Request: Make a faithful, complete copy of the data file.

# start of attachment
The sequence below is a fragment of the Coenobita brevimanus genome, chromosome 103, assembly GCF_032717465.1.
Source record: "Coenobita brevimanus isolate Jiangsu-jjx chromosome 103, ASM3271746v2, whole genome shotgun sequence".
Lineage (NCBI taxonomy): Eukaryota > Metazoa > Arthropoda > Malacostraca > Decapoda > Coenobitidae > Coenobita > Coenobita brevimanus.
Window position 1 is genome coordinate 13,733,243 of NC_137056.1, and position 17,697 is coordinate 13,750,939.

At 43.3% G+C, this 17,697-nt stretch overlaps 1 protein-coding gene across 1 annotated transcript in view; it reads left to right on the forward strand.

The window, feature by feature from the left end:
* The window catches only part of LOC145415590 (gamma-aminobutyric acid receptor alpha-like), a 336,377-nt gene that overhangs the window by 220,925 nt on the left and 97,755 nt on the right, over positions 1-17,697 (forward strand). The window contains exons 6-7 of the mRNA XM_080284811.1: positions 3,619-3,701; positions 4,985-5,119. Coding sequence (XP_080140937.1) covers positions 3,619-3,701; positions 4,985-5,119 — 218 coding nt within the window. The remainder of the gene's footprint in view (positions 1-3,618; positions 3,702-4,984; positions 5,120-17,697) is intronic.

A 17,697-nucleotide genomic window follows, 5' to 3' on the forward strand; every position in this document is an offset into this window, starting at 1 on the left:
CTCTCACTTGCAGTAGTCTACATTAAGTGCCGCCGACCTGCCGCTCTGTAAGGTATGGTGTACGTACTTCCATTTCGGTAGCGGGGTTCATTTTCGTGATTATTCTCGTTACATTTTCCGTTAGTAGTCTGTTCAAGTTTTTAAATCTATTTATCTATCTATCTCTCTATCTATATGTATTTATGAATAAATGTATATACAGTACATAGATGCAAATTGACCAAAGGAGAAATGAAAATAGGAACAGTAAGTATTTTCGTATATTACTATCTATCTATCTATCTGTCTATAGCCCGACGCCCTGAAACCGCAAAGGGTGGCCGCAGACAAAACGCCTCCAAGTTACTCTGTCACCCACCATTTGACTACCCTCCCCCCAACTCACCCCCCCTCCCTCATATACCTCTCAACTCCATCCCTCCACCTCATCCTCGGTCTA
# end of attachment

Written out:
The sequence below is a fragment of the Coenobita brevimanus genome, chromosome 103, assembly GCF_032717465.1.
Source record: "Coenobita brevimanus isolate Jiangsu-jjx chromosome 103, ASM3271746v2, whole genome shotgun sequence".
Lineage (NCBI taxonomy): Eukaryota > Metazoa > Arthropoda > Malacostraca > Decapoda > Coenobitidae > Coenobita > Coenobita brevimanus.
Window position 1 is genome coordinate 13,733,243 of NC_137056.1, and position 17,697 is coordinate 13,750,939.

At 43.3% G+C, this 17,697-nt stretch overlaps 1 protein-coding gene across 1 annotated transcript in view; it reads left to right on the forward strand.

The window, feature by feature from the left end:
* The window catches only part of LOC145415590 (gamma-aminobutyric acid receptor alpha-like), a 336,377-nt gene that overhangs the window by 220,925 nt on the left and 97,755 nt on the right, over positions 1-17,697 (forward strand). The window contains exons 6-7 of the mRNA XM_080284811.1: positions 3,619-3,701; positions 4,985-5,119. Coding sequence (XP_080140937.1) covers positions 3,619-3,701; positions 4,985-5,119 — 218 coding nt within the window. The remainder of the gene's footprint in view (positions 1-3,618; positions 3,702-4,984; positions 5,120-17,697) is intronic.

A 17,697-nucleotide genomic window follows, 5' to 3' on the forward strand; every position in this document is an offset into this window, starting at 1 on the left:
CTCTCACTTGCAGTAGTCTACATTAAGTGCCGCCGACCTGCCGCTCTGTAAGGTATGGTGTACGTACTTCCATTTCGGTAGCGGGGTTCATTTTCGTGATTATTCTCGTTACATTTTCCGTTAGTAGTCTGTTCAAGTTTTTAAATCTATTTATCTATCTATCTCTCTATCTATATGTATTTATGAATAAATGTATATACAGTACATAGATGCAAATTGACCAAAGGAGAAATGAAAATAGGAACAGTAAGTATTTTCGTATATTACTATCTATCTATCTATCTGTCTATAGCCCGACGCCCTGAAACCGCAAAGGGTGGCCGCAGACAAAACGCCTCCAAGTTACTCTGTCACCCACCATTTGACTACCCTCCCCCCAACTCACCCCCCCTCCCTCATATACCTCTCAACTCCATCCCTCCACCTCATCCTCGGTCTA